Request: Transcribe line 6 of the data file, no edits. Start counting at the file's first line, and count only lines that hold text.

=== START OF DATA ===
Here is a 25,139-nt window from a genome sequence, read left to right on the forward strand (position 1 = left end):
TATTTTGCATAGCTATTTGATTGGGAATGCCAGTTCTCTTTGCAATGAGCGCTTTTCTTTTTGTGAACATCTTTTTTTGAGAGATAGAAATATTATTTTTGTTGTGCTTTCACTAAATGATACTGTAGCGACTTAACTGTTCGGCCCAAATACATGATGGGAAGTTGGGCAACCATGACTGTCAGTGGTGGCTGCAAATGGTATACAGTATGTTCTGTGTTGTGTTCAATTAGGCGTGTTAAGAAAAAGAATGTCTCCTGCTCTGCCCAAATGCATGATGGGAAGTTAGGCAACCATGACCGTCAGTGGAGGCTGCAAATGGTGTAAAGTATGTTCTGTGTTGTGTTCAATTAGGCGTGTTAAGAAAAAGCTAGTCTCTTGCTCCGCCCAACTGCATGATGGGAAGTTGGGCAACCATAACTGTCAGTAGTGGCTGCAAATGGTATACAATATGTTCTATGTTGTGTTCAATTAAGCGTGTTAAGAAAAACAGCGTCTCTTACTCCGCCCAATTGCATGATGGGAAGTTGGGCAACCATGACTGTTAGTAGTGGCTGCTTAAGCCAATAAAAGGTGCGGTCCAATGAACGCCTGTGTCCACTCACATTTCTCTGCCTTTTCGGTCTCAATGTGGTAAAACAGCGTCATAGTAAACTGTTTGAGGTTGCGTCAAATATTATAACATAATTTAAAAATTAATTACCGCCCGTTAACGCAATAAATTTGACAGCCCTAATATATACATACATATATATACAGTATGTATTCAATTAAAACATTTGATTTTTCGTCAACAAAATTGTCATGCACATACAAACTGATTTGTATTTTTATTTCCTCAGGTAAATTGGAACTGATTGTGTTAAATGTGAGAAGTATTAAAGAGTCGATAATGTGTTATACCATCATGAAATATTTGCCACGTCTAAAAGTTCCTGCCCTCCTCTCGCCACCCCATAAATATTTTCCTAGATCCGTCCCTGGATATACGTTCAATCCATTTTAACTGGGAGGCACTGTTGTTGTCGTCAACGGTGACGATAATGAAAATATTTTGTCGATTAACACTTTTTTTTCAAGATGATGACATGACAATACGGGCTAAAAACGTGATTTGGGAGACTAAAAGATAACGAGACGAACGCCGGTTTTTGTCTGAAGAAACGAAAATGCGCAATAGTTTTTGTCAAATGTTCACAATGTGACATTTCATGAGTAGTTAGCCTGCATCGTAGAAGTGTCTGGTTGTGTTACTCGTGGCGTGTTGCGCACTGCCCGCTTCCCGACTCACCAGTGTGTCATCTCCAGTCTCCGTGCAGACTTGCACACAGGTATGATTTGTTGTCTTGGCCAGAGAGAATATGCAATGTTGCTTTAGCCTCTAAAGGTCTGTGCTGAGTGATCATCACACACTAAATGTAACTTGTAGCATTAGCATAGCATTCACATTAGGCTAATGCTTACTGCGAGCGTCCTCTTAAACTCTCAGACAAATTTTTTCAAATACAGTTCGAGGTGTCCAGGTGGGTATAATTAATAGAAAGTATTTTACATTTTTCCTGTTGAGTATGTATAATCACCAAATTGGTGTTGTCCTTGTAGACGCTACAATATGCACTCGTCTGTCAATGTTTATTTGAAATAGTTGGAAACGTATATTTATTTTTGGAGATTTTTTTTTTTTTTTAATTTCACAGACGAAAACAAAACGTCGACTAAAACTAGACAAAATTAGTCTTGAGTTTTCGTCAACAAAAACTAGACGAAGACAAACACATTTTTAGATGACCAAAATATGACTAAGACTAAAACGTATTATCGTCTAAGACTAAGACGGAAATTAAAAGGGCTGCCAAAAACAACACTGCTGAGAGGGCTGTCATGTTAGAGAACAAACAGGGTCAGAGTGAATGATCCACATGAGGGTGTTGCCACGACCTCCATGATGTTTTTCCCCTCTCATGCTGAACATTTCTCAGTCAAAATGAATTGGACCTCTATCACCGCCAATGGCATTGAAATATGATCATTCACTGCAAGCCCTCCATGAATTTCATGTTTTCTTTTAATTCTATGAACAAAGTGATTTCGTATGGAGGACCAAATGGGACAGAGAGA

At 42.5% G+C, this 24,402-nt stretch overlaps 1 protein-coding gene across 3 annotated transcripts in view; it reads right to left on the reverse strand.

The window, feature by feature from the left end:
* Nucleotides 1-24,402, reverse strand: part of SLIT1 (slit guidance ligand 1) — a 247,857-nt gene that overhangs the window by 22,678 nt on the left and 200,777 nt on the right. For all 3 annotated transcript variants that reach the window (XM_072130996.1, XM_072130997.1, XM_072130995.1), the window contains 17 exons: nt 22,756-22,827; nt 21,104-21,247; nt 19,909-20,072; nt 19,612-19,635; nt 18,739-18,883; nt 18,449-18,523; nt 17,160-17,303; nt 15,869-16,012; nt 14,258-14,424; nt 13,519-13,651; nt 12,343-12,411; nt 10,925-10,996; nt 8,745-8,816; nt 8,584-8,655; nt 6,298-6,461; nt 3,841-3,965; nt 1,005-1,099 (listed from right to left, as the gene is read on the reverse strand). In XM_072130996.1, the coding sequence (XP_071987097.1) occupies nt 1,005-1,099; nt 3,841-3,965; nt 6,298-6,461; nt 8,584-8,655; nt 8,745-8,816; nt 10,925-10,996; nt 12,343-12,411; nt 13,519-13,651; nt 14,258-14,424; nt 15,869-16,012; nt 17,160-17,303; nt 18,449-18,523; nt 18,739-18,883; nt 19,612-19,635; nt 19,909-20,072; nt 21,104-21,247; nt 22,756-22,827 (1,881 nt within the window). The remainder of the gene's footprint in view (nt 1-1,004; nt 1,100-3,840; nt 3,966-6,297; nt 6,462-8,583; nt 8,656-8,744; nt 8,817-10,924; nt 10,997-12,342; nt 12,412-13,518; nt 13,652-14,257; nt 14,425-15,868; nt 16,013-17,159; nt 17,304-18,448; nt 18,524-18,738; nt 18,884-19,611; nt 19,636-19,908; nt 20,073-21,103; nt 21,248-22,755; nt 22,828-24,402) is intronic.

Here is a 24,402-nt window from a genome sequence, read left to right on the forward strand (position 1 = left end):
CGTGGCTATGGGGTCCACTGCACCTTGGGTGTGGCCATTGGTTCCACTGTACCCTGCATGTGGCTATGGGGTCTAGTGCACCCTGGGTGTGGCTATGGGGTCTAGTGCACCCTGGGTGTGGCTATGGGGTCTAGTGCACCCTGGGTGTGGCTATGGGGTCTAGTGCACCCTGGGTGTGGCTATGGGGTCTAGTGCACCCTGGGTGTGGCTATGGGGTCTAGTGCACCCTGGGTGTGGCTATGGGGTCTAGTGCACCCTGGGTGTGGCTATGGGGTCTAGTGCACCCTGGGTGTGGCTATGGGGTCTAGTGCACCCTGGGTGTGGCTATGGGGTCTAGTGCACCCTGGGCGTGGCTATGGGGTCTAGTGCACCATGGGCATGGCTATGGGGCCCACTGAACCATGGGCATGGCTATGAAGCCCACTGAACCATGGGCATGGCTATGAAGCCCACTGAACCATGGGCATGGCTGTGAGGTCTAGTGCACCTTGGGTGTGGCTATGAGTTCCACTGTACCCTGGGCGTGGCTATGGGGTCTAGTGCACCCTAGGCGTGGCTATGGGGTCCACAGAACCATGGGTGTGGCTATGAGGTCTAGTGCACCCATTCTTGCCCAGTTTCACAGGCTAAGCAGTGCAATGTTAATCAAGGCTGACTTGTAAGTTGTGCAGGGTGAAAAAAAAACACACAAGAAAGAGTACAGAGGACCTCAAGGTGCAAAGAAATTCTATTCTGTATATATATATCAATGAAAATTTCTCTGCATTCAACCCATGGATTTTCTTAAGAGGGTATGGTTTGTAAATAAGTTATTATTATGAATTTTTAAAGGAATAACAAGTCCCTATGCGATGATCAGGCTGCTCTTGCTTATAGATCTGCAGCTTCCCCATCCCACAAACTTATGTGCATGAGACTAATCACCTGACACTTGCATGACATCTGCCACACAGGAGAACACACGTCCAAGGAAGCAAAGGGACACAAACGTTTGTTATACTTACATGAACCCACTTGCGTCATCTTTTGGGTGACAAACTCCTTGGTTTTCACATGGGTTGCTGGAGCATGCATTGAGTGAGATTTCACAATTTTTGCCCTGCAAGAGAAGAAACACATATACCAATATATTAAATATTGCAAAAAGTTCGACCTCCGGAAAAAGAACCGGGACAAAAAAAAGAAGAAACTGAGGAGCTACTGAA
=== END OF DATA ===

Here is a 24,402-nt window from a genome sequence, read left to right on the forward strand (position 1 = left end):